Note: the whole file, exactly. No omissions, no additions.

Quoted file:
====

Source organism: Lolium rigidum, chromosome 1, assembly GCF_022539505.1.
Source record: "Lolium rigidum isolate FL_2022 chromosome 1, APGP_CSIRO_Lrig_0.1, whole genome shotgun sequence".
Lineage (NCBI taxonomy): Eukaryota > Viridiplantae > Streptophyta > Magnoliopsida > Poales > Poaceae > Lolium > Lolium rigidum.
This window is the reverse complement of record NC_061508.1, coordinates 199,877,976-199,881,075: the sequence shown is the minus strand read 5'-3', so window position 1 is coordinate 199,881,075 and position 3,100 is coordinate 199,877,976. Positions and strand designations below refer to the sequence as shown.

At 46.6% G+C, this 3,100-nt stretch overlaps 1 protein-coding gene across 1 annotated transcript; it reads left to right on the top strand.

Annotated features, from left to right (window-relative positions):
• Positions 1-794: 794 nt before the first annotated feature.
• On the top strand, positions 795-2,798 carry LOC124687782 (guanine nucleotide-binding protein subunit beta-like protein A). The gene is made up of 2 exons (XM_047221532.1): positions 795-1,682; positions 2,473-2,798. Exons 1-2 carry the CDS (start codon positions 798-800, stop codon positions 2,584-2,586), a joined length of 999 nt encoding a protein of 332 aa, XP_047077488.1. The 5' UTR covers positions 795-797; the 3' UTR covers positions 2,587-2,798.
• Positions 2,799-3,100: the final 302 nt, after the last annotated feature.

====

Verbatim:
Source organism: Lolium rigidum, chromosome 1, assembly GCF_022539505.1.
Source record: "Lolium rigidum isolate FL_2022 chromosome 1, APGP_CSIRO_Lrig_0.1, whole genome shotgun sequence".
Lineage (NCBI taxonomy): Eukaryota > Viridiplantae > Streptophyta > Magnoliopsida > Poales > Poaceae > Lolium > Lolium rigidum.
This window is the reverse complement of record NC_061508.1, coordinates 199,877,976-199,881,075: the sequence shown is the minus strand read 5'-3', so window position 1 is coordinate 199,881,075 and position 3,100 is coordinate 199,877,976. Positions and strand designations below refer to the sequence as shown.

At 46.6% G+C, this 3,100-nt stretch overlaps 1 protein-coding gene across 1 annotated transcript; it reads left to right on the top strand.

Annotated features, from left to right (window-relative positions):
• Positions 1-794: 794 nt before the first annotated feature.
• On the top strand, positions 795-2,798 carry LOC124687782 (guanine nucleotide-binding protein subunit beta-like protein A). The gene is made up of 2 exons (XM_047221532.1): positions 795-1,682; positions 2,473-2,798. Exons 1-2 carry the CDS (start codon positions 798-800, stop codon positions 2,584-2,586), a joined length of 999 nt encoding a protein of 332 aa, XP_047077488.1. The 5' UTR covers positions 795-797; the 3' UTR covers positions 2,587-2,798.
• Positions 2,799-3,100: the final 302 nt, after the last annotated feature.